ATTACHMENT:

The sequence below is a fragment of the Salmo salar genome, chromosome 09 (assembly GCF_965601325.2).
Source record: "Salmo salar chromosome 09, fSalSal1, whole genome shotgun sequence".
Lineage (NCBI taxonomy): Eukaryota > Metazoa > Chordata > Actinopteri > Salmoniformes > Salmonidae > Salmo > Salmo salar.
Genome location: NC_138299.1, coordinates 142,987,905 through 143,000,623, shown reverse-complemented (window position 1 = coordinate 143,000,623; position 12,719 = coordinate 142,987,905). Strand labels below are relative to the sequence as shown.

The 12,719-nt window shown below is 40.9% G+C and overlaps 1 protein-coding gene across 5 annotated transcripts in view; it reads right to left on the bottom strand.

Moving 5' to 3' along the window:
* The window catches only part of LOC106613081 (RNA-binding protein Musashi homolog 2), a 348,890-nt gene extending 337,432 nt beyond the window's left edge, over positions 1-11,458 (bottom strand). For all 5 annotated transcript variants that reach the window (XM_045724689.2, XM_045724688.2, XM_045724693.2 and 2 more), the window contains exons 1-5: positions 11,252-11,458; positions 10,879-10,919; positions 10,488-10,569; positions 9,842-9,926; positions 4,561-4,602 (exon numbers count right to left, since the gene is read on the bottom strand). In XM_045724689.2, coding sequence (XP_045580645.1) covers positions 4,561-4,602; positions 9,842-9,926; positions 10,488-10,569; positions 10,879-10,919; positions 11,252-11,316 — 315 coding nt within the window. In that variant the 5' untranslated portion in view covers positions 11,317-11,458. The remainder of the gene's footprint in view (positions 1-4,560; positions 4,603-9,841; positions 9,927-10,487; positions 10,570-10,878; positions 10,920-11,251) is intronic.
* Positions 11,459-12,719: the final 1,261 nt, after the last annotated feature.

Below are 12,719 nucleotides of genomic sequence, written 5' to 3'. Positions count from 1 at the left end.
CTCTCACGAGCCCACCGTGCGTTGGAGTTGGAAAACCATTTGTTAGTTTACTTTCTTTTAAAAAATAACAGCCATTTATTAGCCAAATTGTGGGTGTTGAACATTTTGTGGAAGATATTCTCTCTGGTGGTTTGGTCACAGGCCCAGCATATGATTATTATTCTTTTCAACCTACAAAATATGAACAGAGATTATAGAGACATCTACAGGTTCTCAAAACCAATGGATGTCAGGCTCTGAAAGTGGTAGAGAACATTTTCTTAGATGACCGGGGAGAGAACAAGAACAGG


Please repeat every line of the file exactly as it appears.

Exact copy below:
The sequence below is a fragment of the Salmo salar genome, chromosome 09 (assembly GCF_965601325.2).
Source record: "Salmo salar chromosome 09, fSalSal1, whole genome shotgun sequence".
Lineage (NCBI taxonomy): Eukaryota > Metazoa > Chordata > Actinopteri > Salmoniformes > Salmonidae > Salmo > Salmo salar.
Genome location: NC_138299.1, coordinates 142,987,905 through 143,000,623, shown reverse-complemented (window position 1 = coordinate 143,000,623; position 12,719 = coordinate 142,987,905). Strand labels below are relative to the sequence as shown.

The 12,719-nt window shown below is 40.9% G+C and overlaps 1 protein-coding gene across 5 annotated transcripts in view; it reads right to left on the bottom strand.

Moving 5' to 3' along the window:
* The window catches only part of LOC106613081 (RNA-binding protein Musashi homolog 2), a 348,890-nt gene extending 337,432 nt beyond the window's left edge, over positions 1-11,458 (bottom strand). For all 5 annotated transcript variants that reach the window (XM_045724689.2, XM_045724688.2, XM_045724693.2 and 2 more), the window contains exons 1-5: positions 11,252-11,458; positions 10,879-10,919; positions 10,488-10,569; positions 9,842-9,926; positions 4,561-4,602 (exon numbers count right to left, since the gene is read on the bottom strand). In XM_045724689.2, coding sequence (XP_045580645.1) covers positions 4,561-4,602; positions 9,842-9,926; positions 10,488-10,569; positions 10,879-10,919; positions 11,252-11,316 — 315 coding nt within the window. In that variant the 5' untranslated portion in view covers positions 11,317-11,458. The remainder of the gene's footprint in view (positions 1-4,560; positions 4,603-9,841; positions 9,927-10,487; positions 10,570-10,878; positions 10,920-11,251) is intronic.
* Positions 11,459-12,719: the final 1,261 nt, after the last annotated feature.

Below are 12,719 nucleotides of genomic sequence, written 5' to 3'. Positions count from 1 at the left end.
CTCTCACGAGCCCACCGTGCGTTGGAGTTGGAAAACCATTTGTTAGTTTACTTTCTTTTAAAAAATAACAGCCATTTATTAGCCAAATTGTGGGTGTTGAACATTTTGTGGAAGATATTCTCTCTGGTGGTTTGGTCACAGGCCCAGCATATGATTATTATTCTTTTCAACCTACAAAATATGAACAGAGATTATAGAGACATCTACAGGTTCTCAAAACCAATGGATGTCAGGCTCTGAAAGTGGTAGAGAACATTTTCTTAGATGACCGGGGAGAGAACAAGAACAGG